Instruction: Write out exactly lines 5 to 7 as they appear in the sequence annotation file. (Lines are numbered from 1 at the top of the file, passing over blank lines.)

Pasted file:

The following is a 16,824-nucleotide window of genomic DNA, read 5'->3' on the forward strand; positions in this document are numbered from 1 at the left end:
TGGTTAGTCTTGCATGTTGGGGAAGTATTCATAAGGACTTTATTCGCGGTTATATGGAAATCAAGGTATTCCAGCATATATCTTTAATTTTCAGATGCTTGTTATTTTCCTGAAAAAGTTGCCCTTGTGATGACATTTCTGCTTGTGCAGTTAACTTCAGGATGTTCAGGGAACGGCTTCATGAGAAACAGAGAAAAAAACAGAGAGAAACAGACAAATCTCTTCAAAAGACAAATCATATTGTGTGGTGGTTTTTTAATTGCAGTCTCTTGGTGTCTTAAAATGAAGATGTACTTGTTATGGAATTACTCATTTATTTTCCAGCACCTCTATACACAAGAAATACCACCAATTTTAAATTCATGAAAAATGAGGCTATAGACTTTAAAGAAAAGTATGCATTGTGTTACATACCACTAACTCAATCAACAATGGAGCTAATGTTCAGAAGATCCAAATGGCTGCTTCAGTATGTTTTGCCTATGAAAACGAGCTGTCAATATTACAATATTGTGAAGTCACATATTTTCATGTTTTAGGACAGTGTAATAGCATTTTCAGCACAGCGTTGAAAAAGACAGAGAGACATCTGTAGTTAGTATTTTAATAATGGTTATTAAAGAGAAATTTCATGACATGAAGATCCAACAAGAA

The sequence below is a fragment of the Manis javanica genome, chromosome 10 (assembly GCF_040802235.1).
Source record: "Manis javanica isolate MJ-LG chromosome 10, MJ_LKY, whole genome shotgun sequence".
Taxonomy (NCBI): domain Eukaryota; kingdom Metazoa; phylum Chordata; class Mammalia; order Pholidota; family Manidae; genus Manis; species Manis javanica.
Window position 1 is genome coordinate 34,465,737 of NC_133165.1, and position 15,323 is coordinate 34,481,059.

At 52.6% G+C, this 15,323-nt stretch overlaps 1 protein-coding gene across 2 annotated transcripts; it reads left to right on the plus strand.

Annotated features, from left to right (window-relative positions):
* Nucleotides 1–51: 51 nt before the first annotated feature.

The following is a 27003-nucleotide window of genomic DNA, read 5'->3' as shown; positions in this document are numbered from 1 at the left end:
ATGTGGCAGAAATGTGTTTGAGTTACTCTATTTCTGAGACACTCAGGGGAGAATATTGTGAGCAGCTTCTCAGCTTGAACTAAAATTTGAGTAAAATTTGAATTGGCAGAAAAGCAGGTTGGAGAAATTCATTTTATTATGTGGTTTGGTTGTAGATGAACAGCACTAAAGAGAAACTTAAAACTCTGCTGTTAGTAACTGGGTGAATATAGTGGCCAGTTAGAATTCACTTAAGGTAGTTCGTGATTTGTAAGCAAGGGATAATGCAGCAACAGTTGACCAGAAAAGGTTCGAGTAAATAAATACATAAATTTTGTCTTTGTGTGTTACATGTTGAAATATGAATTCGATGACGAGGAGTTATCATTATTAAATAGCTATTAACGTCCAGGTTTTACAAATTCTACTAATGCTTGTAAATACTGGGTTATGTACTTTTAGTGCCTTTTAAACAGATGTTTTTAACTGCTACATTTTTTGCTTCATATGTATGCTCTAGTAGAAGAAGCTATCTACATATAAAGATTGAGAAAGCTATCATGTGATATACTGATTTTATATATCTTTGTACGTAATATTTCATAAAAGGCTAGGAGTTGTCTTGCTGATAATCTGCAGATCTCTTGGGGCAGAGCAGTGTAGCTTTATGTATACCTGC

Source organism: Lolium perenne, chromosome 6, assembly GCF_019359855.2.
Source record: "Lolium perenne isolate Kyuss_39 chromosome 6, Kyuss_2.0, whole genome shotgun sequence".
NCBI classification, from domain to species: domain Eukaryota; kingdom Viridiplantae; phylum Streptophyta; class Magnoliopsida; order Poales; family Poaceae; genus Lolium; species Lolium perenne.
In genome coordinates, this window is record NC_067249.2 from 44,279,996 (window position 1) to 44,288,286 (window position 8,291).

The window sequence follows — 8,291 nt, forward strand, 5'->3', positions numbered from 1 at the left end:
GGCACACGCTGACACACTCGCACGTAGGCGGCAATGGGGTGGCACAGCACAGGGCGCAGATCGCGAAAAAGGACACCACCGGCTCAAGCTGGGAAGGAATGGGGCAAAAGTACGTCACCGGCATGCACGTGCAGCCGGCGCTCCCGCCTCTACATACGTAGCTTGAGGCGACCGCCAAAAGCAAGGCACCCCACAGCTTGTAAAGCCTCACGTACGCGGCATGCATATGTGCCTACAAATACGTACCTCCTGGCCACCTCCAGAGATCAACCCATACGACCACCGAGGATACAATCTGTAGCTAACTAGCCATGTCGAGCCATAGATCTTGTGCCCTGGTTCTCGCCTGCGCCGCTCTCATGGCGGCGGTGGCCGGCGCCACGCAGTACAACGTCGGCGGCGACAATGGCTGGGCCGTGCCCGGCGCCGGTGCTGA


Taxonomy (NCBI): domain Eukaryota; kingdom Metazoa; phylum Chordata; class Mammalia; order Pholidota; family Manidae; genus Manis; species Manis javanica.
Window position 1 is genome coordinate 34,465,737 of NC_133165.1, and position 15,323 is coordinate 34,481,059.

At 52.6% G+C, this 15,323-nt stretch overlaps 1 protein-coding gene across 2 annotated transcripts; it reads left to right on the plus strand.